As you may recall reading about, Stanford geneticist Michael Snyder, PhD, collected and analyzed billions of individual bits of data about his own body, and unexpectedly tracked the onset of type-2 diabetes. Snyder recently discussed his work and answered questions on gene sequencing and personalized medicine in an installment of Ask Stanford Med, and this morning he was featured in an NPR segment that examined the upsides and downsides of scientists sequencing their own genes.
Here, Snyder talks about being puzzled when he learned he was predisposed to diabetes:
"The person doing the test said, 'There's no way you're at risk for Type 2 diabetes.' And I said, 'Well, I don't think so, either. But my genome says there's something interesting about my glucose metabolism, so I think we should do this test,' " Snyder said.
So everyone was stunned when his blood sugar started rising — and then kept rising. Within months, it spiked. They had literally watched him become a diabetic in real time.
"So in fact, my genome, then, did predict I was at risk for a disease, which, by following the various markers for that disease, I did discover I did get," Snyder said.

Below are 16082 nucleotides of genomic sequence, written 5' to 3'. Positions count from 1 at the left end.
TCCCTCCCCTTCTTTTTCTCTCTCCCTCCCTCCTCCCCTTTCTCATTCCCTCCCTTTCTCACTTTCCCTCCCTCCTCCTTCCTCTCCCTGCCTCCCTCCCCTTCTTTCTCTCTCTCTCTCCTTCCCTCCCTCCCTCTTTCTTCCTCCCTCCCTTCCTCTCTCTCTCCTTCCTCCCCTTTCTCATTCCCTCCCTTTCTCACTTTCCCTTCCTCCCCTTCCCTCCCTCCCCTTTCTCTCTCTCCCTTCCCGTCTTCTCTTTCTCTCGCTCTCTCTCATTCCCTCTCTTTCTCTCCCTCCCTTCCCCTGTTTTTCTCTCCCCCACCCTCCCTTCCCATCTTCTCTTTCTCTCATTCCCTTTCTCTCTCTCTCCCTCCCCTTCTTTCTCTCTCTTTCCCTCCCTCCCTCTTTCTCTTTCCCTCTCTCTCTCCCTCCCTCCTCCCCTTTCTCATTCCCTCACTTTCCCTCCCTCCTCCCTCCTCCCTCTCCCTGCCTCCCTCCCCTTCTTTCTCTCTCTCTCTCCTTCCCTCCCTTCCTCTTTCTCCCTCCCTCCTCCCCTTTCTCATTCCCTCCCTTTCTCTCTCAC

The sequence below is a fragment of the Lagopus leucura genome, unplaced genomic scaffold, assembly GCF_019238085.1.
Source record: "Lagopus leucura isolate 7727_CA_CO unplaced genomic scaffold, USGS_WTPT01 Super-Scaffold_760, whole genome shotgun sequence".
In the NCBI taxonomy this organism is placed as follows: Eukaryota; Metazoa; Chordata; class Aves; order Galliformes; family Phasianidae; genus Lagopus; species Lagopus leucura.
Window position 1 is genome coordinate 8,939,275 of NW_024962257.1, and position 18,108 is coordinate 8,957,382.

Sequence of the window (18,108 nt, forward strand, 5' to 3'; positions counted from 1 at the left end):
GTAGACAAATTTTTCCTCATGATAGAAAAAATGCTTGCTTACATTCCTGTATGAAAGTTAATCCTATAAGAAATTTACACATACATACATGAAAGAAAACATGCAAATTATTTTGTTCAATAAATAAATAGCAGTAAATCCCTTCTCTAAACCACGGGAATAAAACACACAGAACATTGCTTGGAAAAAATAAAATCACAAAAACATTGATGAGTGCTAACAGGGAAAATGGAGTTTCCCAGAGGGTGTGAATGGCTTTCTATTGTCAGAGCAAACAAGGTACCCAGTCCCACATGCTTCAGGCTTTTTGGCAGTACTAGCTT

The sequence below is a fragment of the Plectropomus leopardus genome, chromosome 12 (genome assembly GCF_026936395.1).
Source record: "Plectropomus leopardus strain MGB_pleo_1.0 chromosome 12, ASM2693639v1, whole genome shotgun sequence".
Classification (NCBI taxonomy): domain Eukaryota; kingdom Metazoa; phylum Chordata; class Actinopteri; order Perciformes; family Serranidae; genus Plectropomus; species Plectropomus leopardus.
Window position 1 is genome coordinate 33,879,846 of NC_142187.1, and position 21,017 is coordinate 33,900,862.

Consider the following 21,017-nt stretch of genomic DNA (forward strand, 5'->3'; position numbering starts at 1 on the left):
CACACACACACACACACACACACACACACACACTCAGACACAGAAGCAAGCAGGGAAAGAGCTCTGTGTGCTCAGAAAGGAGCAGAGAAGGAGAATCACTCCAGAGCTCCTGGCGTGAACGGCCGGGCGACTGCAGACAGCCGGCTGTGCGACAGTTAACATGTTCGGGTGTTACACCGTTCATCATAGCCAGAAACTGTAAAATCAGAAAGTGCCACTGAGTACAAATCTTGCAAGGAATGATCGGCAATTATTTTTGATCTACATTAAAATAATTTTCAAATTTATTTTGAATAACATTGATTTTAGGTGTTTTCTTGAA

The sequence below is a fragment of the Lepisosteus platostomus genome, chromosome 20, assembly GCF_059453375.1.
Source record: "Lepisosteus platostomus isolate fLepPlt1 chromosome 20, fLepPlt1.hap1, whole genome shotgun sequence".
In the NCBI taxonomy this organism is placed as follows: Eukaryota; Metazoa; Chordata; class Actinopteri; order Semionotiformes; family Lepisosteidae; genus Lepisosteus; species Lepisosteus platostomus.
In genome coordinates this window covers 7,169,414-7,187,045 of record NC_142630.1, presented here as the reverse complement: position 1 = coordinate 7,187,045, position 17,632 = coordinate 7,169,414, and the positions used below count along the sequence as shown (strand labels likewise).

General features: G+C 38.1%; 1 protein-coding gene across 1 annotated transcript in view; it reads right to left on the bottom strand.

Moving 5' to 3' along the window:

Snyder jumped on it. He completely transformed his diet and kicked up his exercise. After about six months, his blood sugar gradually fell back to normal.
"That's the power of genomics, is to help you catch things as early as possible. So, some people might say that actually, my genome saved my life," he said.
The full piece, which also features James Watson, PhD, who shared the 1962 Nobel Prize in Medicine for discovering the structure of DNA, is worth a listen. He was also one of the first people to have his entire genome sequenced.
Previously: Ask Stanford Med: Genetics chair answers questions on gene sequencing and personalized medicine, How genome testing can help guide preventative medicine and ‘Omics’ profiling coming soon to a doctor’s office near you?